At the end of the race you will also have drivers with worn tyres and others who have been saving their tyres. So there might be overtaking opportunities coming from that too.

    • pSynrg said on 3rd May 2009, 11:16

      This is a point I fully agree with. The fact that an overtake is the exception, rather than the rule is simply down to aero and brakes. The overtaking window is incredibly small and tight. Sometimes opportunist, sometimes strategic.

      For me this is what makes F1. Indeed the relatively low number of on track passes make the actual passes all the more anticipated, exhilarating and skilful.

      If you want non-stop who’s going to pass who next action then other racing series offer this, of which there are many.

      F1 is the way it is because it’s meant to be bleeding edge, every step of the way – including overtaking.

    • FIA_t said on 3rd May 2009, 13:05

      But they still will have to pit because of the tires.Learning of tire degradation will be the winning key for drivers.

  6. Kovy said on 3rd May 2009, 3:00

    It’ll be brilliant.

    It was always terribly disappointing to see your favourite driver catching up, getting ready to overtake at the end of the race, and then having to pit because they needed more fuel (e.g. Barrichello at Bahrain this year, on the 3 stop strategy.)

  7. dwp said on 3rd May 2009, 3:36

    I think it will make the racing better. I know when they required refueling I thought it was dumb and dangerous. It was dangerous, but not the disaster I feared.

    Race setup will be a huge factor. Having pace when both heavy with fuel and light is not easy. The driver’s ability to manage tyres will be a huge factor. Speaking of which get rid of the dumb two tyre rule!!! If they do have two tyres to select from make them run the race on their qualifying tyre.

    KERS and passing is an issue. If they keep KERS then they should make all the energy in the system be from recovered energy. Not plugging it into the mains to charge it up!!! That is so fake!! where is the recovered kinetic energy when they allow charging from mains before the start.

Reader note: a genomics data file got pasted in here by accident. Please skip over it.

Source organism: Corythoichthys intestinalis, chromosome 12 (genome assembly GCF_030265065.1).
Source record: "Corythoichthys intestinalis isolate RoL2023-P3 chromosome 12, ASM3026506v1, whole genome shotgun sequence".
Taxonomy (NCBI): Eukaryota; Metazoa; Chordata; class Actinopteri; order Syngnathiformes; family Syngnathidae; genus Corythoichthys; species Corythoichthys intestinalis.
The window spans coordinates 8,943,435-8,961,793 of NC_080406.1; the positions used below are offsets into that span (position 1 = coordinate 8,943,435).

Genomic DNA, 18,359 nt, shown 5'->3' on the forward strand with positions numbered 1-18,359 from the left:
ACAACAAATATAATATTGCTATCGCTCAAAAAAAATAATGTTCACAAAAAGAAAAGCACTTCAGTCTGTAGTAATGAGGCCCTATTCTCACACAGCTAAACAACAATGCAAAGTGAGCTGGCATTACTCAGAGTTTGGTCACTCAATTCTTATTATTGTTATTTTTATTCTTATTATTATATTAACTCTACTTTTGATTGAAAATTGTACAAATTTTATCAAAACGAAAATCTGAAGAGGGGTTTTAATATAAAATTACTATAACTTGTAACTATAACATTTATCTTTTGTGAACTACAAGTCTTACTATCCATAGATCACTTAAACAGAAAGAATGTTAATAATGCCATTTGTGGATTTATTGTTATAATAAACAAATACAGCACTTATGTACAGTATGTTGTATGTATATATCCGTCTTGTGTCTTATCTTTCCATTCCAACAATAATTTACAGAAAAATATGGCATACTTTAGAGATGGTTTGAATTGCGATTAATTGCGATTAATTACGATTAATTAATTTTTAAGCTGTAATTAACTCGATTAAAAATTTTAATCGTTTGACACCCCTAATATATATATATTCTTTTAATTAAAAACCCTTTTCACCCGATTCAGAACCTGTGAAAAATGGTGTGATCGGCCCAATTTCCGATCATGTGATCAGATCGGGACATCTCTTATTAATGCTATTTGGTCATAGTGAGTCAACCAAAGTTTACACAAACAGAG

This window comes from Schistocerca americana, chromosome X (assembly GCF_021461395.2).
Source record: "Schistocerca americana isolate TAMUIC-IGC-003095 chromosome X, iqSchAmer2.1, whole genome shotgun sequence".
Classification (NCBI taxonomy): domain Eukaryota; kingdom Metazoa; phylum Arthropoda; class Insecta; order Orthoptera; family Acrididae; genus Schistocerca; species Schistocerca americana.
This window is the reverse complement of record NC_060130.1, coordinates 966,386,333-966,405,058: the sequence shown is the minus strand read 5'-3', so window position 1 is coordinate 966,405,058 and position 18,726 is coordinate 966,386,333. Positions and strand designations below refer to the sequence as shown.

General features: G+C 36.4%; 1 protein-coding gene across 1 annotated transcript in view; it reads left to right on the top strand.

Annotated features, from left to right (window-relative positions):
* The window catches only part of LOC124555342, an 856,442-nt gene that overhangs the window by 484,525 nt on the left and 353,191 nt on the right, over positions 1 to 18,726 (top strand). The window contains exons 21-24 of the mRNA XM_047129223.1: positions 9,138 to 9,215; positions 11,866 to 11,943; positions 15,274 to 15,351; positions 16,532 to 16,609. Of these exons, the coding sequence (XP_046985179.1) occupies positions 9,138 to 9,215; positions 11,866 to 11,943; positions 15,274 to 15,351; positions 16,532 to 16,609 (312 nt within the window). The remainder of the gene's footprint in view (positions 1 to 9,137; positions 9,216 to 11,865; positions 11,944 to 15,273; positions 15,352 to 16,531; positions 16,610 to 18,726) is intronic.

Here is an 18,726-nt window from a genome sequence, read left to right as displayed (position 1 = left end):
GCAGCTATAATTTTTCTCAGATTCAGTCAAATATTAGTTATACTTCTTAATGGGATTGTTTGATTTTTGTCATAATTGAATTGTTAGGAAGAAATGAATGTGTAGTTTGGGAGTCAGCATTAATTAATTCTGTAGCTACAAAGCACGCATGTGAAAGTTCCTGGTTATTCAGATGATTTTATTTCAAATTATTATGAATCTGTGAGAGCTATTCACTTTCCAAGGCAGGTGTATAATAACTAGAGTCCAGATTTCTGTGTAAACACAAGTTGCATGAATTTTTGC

8. manatcna said on 3rd May 2009, 3:44

    As I’ve said before, I believe it will be harder to overtake with all cars running with a heavy fuel load.

    I hope I’m wrong.
    Only time will tell.

  9. Ideally, I would like to see the rulemakers stay away from pit stops entirely – let the teams decide whether to pit for fuel and/or tyres, just as they did in the old days, before the Brabham team, Nelson Piquet and the BT50 introduced the idea of establishing a big lead on light tanks and then pitting quickly for fuel (1982, for those who think the strategy is new).

    Banning re-fuelling is, at least, a step in the right direction since it reduces the influence of strategy, leaving the drivers to fight it out on track. All this talk of processional races is nonsense, however. It has always been difficult to overtake in F1 and the ability to do so in spite of this is what sorts out the great drivers from the merely competent.

    We were moaning about the difficulties in passing throughout the ground effect era and then through the turbo years; the nineties produced some of the most processional races ever seen. That is F1, folks – if it were easy, anyone could play.

    The point is that there are always those drivers who can overtake in spite of it being “impossible”. Every year we are told that no one can pass at Monaco and then, come the race, it happens! Some of those drivers must have their mojos working all right… ;)

    Who is old enough to remember the Monaco race that Mansell had wrapped up in a massively superior Williams only to stop for fresh tyres a few laps from the end? Senna managed to get past him during the stop and the final laps became a nail-biting drama as Mansell tried everything he knew to get past the Brazilian. He failed because Senna could not just overtake like a hot knife through butter, he could also keep far faster cars behind him for lap after lap.

    That is F1 – a competition that attracts the finest racing drivers in the world, of whom a tiny handful are so gifted as to be called great. It’s not easy because, if it were, the same guy would win every time and then we’d all lose interest. Sure, it has always been difficult to overtake; but then, there have always been those who can do it.